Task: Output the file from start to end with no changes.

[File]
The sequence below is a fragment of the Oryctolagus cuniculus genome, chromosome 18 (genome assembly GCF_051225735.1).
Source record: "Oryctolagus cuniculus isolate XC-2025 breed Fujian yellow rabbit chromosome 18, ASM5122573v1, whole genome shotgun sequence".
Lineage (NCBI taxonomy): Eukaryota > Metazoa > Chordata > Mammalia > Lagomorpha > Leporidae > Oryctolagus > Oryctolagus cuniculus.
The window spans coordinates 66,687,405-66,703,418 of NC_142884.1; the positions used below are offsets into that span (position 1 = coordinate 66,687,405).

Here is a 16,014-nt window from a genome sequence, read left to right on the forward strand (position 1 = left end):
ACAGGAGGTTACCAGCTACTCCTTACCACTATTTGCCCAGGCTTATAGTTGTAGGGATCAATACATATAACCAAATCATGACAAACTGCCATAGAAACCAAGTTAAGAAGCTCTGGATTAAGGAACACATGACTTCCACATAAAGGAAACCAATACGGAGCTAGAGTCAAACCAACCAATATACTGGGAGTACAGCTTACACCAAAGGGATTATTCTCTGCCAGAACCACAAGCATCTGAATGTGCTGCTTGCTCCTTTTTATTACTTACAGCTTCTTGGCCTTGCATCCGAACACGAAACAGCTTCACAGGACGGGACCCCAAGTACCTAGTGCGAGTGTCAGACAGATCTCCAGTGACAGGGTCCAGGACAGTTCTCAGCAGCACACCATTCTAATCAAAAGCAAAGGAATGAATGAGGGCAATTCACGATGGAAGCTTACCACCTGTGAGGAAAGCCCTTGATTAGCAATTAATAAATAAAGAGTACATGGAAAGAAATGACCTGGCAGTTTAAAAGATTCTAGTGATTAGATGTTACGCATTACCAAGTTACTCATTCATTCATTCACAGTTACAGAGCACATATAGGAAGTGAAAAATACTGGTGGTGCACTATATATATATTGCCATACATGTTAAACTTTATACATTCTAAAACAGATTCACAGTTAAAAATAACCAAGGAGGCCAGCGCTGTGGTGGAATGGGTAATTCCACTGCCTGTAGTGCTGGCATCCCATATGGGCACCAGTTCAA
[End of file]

The sequence below is a fragment of the Oryctolagus cuniculus genome, chromosome 18 (genome assembly GCF_051225735.1).
Source record: "Oryctolagus cuniculus isolate XC-2025 breed Fujian yellow rabbit chromosome 18, ASM5122573v1, whole genome shotgun sequence".
Lineage (NCBI taxonomy): Eukaryota > Metazoa > Chordata > Mammalia > Lagomorpha > Leporidae > Oryctolagus > Oryctolagus cuniculus.
The window spans coordinates 66,687,405-66,703,418 of NC_142884.1; the positions used below are offsets into that span (position 1 = coordinate 66,687,405).

Here is a 16,014-nt window from a genome sequence, read left to right on the forward strand (position 1 = left end):
ACAGGAGGTTACCAGCTACTCCTTACCACTATTTGCCCAGGCTTATAGTTGTAGGGATCAATACATATAACCAAATCATGACAAACTGCCATAGAAACCAAGTTAAGAAGCTCTGGATTAAGGAACACATGACTTCCACATAAAGGAAACCAATACGGAGCTAGAGTCAAACCAACCAATATACTGGGAGTACAGCTTACACCAAAGGGATTATTCTCTGCCAGAACCACAAGCATCTGAATGTGCTGCTTGCTCCTTTTTATTACTTACAGCTTCTTGGCCTTGCATCCGAACACGAAACAGCTTCACAGGACGGGACCCCAAGTACCTAGTGCGAGTGTCAGACAGATCTCCAGTGACAGGGTCCAGGACAGTTCTCAGCAGCACACCATTCTAATCAAAAGCAAAGGAATGAATGAGGGCAATTCACGATGGAAGCTTACCACCTGTGAGGAAAGCCCTTGATTAGCAATTAATAAATAAAGAGTACATGGAAAGAAATGACCTGGCAGTTTAAAAGATTCTAGTGATTAGATGTTACGCATTACCAAGTTACTCATTCATTCATTCACAGTTACAGAGCACATATAGGAAGTGAAAAATACTGGTGGTGCACTATATATATATTGCCATACATGTTAAACTTTATACATTCTAAAACAGATTCACAGTTAAAAATAACCAAGGAGGCCAGCGCTGTGGTGGAATGGGTAATTCCACTGCCTGTAGTGCTGGCATCCCATATGGGCACCAGTTCAA